- Setting up support groups to openly discuss issues and problems, and allow people to share experiences and feelings.
- Providing professional counselling for both patients and family to help everyone cope with the stress the condition does cause.
- Making sure that family carers get a break from their responsibilities by bringing alternative carers for a holiday break – or arranging for the person with dementia to stay with other members of family or friends or in a specialised unit while the main carer takes a weekend or longer break.
- Ensuring that carers have good access to practical help in the home, as well as financial support and a key professional advisor to help with any issues that arise.
Latest research into Alzheimer’s
Plaques: Microscopic clumps of the protein called amyloid are a characteristic sign of Alzheimer's disease. Several drugs — known as monoclonal antibodies — may prevent amyloid from clumping into plaques and help the body clear the amyloid from the brain.
Keeping tau from tangling: A vital brain cell transport system collapses when a protein called tau twists into microscopic fibers called tangles, which are another common brain abnormality of Alzheimer's. Researchers are looking at ways to prevent tau from forming tangles.
Reducing inflammation: Alzheimer's causes chronic, low-level brain cell inflammation. Researchers are studying ways to treat inflammatory processes at work in Alzheimer's disease.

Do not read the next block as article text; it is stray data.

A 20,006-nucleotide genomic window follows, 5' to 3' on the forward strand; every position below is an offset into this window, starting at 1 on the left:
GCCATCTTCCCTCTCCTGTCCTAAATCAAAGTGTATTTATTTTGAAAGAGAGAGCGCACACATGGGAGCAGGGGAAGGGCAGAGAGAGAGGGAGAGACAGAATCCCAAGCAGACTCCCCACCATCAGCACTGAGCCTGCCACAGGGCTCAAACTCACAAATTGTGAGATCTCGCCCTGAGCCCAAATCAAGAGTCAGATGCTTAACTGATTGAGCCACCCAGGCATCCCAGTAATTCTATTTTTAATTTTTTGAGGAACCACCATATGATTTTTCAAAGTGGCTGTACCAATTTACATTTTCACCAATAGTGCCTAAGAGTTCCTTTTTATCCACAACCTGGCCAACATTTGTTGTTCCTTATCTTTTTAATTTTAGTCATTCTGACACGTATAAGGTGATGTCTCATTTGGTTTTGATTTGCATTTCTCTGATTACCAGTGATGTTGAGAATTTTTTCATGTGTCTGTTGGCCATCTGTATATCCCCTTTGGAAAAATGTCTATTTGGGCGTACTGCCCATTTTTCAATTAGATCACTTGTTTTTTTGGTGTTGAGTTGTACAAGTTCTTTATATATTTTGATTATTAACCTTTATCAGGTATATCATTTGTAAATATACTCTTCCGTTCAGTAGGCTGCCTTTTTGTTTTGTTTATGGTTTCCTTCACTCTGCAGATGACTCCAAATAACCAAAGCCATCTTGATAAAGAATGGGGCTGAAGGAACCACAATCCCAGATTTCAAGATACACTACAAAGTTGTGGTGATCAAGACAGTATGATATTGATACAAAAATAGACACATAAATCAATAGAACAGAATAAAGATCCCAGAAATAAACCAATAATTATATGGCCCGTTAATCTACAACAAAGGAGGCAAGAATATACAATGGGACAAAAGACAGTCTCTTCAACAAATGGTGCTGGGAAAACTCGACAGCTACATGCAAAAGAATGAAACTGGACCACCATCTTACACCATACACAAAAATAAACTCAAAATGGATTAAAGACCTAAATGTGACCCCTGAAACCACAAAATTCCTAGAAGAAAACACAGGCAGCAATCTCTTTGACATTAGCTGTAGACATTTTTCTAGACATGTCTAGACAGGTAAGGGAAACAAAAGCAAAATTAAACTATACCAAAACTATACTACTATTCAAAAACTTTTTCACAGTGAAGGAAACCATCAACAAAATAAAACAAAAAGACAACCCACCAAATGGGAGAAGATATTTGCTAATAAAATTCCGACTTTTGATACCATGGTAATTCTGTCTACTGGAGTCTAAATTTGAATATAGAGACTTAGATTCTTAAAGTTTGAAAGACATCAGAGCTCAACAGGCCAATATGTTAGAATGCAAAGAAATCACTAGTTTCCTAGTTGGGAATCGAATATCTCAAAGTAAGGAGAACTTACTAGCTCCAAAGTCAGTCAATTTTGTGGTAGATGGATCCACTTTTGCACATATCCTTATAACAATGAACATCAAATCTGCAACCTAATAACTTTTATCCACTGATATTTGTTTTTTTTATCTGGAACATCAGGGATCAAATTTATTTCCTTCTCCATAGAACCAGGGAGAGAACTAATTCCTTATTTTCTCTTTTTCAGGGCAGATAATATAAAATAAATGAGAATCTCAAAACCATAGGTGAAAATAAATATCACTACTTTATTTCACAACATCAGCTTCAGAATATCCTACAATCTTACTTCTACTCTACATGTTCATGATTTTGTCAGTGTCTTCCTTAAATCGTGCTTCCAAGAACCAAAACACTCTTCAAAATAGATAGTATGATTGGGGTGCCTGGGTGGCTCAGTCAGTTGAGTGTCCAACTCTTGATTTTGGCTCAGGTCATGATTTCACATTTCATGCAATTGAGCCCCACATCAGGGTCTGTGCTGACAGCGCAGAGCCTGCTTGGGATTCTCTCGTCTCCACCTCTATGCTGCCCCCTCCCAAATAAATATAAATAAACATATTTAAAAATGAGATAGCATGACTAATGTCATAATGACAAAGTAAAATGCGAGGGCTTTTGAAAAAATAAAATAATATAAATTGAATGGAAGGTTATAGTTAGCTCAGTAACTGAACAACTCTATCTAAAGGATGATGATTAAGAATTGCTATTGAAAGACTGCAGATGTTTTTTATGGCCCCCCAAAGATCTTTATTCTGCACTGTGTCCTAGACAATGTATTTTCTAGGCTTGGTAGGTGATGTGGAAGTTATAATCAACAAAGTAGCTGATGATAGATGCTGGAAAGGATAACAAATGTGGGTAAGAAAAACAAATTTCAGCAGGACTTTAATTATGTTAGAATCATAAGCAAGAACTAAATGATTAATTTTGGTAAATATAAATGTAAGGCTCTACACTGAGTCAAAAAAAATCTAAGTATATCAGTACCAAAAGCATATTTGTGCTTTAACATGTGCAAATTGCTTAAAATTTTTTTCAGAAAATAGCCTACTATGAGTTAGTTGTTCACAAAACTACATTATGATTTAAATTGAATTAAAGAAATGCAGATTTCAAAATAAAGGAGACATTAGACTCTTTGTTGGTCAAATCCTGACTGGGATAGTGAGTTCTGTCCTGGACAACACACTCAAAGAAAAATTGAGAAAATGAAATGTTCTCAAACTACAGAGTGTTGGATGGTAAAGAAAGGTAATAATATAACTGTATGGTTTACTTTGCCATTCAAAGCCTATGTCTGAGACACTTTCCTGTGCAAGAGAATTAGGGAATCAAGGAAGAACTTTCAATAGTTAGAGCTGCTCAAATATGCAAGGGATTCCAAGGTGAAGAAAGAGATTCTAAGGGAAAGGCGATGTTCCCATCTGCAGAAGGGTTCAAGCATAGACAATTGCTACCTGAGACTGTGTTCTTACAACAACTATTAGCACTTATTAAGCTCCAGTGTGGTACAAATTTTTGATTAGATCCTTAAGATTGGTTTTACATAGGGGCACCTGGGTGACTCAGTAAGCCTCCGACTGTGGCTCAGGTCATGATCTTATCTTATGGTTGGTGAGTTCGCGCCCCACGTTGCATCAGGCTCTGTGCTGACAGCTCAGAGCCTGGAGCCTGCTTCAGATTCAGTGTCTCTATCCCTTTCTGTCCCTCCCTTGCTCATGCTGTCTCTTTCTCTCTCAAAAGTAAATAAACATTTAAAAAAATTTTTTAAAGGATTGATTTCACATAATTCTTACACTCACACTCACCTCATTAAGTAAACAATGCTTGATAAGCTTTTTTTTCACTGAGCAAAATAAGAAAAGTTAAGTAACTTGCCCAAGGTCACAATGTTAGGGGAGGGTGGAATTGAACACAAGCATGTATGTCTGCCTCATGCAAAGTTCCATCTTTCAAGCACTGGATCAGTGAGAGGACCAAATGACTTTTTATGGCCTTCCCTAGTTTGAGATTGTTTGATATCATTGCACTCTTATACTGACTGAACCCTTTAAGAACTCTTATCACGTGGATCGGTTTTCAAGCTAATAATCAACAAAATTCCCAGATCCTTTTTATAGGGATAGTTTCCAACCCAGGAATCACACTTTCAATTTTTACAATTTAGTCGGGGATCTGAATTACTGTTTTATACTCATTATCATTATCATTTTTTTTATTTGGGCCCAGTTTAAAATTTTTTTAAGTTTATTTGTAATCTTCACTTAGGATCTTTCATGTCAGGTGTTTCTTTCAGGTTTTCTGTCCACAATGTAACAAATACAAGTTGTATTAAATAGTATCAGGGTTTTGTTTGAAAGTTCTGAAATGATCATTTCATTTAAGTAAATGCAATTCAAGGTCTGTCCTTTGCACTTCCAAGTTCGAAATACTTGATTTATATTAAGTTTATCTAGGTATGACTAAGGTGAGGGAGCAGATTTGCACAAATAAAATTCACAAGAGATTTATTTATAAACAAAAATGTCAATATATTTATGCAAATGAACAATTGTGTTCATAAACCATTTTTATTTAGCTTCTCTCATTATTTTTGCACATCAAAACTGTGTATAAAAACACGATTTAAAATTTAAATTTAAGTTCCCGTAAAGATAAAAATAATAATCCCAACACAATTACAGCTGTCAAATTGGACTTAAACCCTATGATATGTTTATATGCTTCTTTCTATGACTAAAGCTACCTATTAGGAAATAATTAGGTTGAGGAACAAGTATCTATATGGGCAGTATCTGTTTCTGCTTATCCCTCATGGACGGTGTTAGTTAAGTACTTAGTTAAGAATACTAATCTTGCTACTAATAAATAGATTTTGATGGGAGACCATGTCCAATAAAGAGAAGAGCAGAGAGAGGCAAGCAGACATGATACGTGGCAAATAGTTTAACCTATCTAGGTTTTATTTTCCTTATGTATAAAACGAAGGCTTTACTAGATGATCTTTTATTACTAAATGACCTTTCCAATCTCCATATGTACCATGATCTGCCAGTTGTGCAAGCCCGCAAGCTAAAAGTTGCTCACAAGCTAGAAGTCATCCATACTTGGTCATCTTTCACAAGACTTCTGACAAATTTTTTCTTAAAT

Insulin resistance: Researchers are studying the effects of insulin on the brain and brain cell function, and insulin changes in the brain that may be related to Alzheimer's. A trial is testing an insulin nasal spray to determine if it slows the progression of Alzheimer's.
Heart-head connection: The risk of developing Alzheimer's appears to increase as a result of many conditions that damage the heart or arteries. These include high blood pressure, heart disease, stroke, diabetes and high cholesterol.
Hormones: Estrogen-based hormone therapy for at least a year during peri-menopause or early menopause appeared to protect thinking and memory in women with a higher risk of Alzheimer's disease.
The Helderberg Society for the Aged
The Helderberg Society for the Aged provides a variety of secure lifestyle options for elderly people in an environment of compassion and care. We are specifically equipped to assist residents in all levels of frail care, including Alzheimer’s and understand the coping mechanisms required to ensure the least stress possible for both patient and family. Our Support Centre offers specialised attention to those struggling with daily interactions. Today there are many therapeutic ways to improve mental agility and the ability to maintain social connections.
We believe life should be lived to the fullest for all the people within our services which encompass Independent Living, Assisted Living, Home-based Care and Frail Care.
Find out more about us: www.hsfa.org.za